Former FBI Assistant Director On Kavanaugh Allegation: None Of This Would Hold Up In Court

Benny Johnson Columnist, Viral Politics
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Former FBI assistant director Chris Swecker told CNN that the accusation against Brett Kavanaugh would not hold up in court.

Swecker was asked a series of questions about the scope of potential FBI involvement with the recent sexual misconduct against the Supreme Court nominee. Kavanaugh is facing an allegation of sexual misconduct in the 11th hour of his confirmation process from Christine Blasey Ford, who has publicly accused him of assaulting her 36 years ago when they were both teenagers. Kavanaugh has forcefully denied the allegation, as has others who were allegedly present during the sexual misconduct.

Swecker said that the FBI had no business looking into the 36-year-old allegation. “The FBI has no independent jurisdiction to open up a standalone investigation of rape allegations or assault allegations that may have taken place 36 years ago,” Swecker said, “That is a local crime. Unless it involves a federal official or on federal land or has some federal nexus, there’s just jurisdiction to do it.”

Host Brooke Baldwin asked about the facts of the case and how law enforcement could prosecute with so few details. “How would you even go about investigating something like this?” Baldwin asked, “Because clearly she remembers what she says specifically happened to her, but she doesn’t remember where it happened. She doesn’t remember when it happened. How do you investigate with so few details available?”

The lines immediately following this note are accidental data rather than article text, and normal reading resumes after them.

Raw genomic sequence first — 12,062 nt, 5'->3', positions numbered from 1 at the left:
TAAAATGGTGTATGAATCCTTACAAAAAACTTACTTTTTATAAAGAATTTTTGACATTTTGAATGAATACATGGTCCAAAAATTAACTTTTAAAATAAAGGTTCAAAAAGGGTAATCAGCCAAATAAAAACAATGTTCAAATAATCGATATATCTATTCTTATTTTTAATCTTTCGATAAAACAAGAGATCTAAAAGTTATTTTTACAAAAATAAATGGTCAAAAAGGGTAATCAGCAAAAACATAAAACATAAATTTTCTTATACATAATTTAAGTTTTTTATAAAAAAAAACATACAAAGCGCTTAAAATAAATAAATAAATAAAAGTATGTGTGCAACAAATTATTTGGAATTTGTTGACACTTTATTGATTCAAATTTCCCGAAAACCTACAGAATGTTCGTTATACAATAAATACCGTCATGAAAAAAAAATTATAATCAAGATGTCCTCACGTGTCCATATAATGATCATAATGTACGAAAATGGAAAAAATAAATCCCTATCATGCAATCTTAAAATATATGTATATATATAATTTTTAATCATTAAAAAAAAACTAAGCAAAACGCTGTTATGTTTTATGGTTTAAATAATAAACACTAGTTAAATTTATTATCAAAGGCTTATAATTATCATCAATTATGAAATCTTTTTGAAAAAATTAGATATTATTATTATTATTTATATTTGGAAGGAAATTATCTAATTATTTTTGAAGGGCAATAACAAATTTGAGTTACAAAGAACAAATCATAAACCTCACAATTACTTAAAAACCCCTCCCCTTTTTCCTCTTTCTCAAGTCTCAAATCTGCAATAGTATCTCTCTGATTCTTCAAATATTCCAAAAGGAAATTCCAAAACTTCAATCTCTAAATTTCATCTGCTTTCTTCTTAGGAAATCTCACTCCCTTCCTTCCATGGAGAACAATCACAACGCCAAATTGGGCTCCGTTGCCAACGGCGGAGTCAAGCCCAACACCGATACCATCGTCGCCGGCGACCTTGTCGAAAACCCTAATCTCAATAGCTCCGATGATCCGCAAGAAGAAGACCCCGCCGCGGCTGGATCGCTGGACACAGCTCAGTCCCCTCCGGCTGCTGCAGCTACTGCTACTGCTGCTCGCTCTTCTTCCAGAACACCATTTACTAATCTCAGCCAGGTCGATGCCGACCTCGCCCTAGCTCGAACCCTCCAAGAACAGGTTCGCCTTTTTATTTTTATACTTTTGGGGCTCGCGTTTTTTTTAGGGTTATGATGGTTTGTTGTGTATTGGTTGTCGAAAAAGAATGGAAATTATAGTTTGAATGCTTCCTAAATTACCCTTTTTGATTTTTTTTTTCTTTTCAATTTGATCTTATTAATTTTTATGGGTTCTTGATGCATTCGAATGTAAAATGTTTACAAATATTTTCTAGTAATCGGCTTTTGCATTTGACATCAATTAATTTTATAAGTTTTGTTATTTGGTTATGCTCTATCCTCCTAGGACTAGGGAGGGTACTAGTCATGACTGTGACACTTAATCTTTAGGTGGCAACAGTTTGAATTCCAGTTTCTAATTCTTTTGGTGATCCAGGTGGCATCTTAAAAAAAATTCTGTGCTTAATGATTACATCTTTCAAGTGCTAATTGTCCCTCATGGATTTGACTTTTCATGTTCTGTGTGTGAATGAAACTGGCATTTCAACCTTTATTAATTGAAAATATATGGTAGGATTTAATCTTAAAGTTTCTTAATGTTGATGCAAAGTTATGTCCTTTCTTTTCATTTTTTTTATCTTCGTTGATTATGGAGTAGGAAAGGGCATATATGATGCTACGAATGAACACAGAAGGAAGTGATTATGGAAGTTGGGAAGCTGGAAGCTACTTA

Swecker said, “There is not much there.”

“There just can’t be any forensic evidence. I would be shocked if they brought a garment forward that might have DNA or something like that,” Swecker said, noting they could interview the alleged victim, alleged perpetrator and anyone else who might have been at the party.

“But it’s all fairly thin. None of this would hold up in court,” Swecker said bluntly.

The CNN host noted that Kavanaugh had already gone through six FBI background checks and asked what is in them.

“Well, these background checks are called special inquiries. They are very thorough,” Swecker said, “They talk to employers. They do criminal checks. They do broader checks of public information that is out there. They interview people who have relevant information: associates, social network, people who are part of their social penumbra. These are the most thorough background checks that you can possibly do.”